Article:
Next of kin in North Carolina is defined as “those persons who would take under the law of intestate succession…” See section 41-6.1, N.C. Gen. Stat.
In enacting N.C. Gen. Stat. Sec. 41-6.1 in 1967, the North Carolina Legislature made “next of kin” synonymous with “heirs.” G.S. Sec. 41-6.1 reads:
A limitation by deed, will, or other writing, to the ‘next of kin’ of any person shall be construed to be to those persons who would take under the law of intestate succession. . . .
Who Are Next Of Kin Under North Carolina Intestate Succession Law?
Under the North Carolina laws of intestate succession, the next of kin that inherit depends on who survives the decedent.
Surviving spouse, no descendants or parents
100% to spouse
Children but no surviving spouse
100% to children, divided equally between them
Surviving spouse and one child or descendants of one child
50% of intestate real estate to spouse and portion of intestate personal property (if $60,000 or less of personal property, 100% to spouse; if more than $60,000 of personal property, spouse gets $60,000 and 50% of the balance)
Child or descendants get remaining 50% of real estate and balance of personal property
Surviving spouse, and two or more children or descendants of those children
1/3 of intestate real estate to spouse and portion of intestate personal property (if $60,000 or less of personal property, 100% to spouse; if more than $60,000 of personal property, spouse gets $60,000 and 1/3 of the balance)
Children or descendants inherit other 2/3 of intestate real estate and any intestate personal property after the surviving spouse’s share
Surviving spouse and parents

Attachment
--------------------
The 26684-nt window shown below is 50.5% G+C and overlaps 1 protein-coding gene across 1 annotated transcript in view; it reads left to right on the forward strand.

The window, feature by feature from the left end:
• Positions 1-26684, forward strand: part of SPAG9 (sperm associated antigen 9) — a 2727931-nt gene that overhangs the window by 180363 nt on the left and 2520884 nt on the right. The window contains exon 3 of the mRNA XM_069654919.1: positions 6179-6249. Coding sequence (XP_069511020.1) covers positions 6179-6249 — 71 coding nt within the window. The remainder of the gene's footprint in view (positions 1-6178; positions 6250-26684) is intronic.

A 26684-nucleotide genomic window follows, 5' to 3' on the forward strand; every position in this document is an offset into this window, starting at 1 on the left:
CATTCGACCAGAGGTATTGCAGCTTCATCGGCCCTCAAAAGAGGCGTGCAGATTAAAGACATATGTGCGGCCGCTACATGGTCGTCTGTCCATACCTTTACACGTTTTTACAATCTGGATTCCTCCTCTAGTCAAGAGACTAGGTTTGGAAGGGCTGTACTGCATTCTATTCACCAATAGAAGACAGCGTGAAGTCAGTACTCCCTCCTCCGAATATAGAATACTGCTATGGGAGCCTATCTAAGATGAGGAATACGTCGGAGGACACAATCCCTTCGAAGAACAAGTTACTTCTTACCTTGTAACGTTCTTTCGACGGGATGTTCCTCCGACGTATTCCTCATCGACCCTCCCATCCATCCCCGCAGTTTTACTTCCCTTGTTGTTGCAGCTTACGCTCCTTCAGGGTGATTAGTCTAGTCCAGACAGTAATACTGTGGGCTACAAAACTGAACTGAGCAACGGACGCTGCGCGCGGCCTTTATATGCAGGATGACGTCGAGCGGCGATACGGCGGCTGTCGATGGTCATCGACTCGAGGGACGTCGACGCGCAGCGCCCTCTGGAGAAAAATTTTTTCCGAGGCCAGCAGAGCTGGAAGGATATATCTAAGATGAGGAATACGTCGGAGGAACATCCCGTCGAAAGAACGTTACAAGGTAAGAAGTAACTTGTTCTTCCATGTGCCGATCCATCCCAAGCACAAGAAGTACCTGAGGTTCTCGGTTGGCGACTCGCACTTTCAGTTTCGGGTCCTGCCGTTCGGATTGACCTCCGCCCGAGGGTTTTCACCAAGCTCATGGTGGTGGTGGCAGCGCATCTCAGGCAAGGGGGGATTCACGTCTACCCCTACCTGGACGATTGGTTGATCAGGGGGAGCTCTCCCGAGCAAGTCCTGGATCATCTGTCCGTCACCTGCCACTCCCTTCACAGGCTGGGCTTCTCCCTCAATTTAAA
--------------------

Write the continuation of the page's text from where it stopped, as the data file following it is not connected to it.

50% of intestate real estate to surviving spouse, and a portion of intestate real property (if $100,000 or less, spouse inherits $100,000 plus ½ balance
Parents inherit 50% of intestate real estate and any intestate personal property after the surviving spouse’s share
Parents, but no surviving spouse or descendants
100% to parents
Siblings, but no surviving spouse, descendants, or parents
100% to parents
Are A Decedent’s Children Always Next of Kin In North Carolina?
A decedent’s natural children and adopted children are considered next of kin under North Carolina law. Under N.C. Gen. Stat. 29-17, legally adopted children will receive an intestate share of a decedent’s estate just like biological children.
Children born outside of the marriage sometimes qualify as next of kin intestate heirs under North Carolina law. N.C. Gen. Stat. 29-19 provides that if a decedent was not married to the child’s mother when the child was born, the child will only receive a share of the intestate estate if:
- they have been legally legitimated;
- decedent acknowledged paternity; or
- the child was born within 1 year of decedent’s death and paternity was established through DNA.
Foster children, stepchildren, or a child adopted out of the family will not receive an intestate share of decedent’s estate or be considered next of kin under North Carolina law.
A child of a decedent born after decedent’s death will receive a share of the decedent’s intestate estate as long as they were born within ten months of the decedent’s death. N.C. Gen. Stat. 29-9.
If you are unclear about whether a child will inherit under North Carolina intestacy law, a North Carolina probate lawyer will be able to help you.
Does A Next of Kin Control The Decedent’s Burial?
Under North Carolina law, as a general rule, the next of kin have the right to possess the body of a decedent for the purpose of burial. However, a testamentary provision concerning burial overrides the contrary wishes of a decedent’s next of kin. Said another way, decedent’s wishes for burial trump a next of kin’s contrary directives.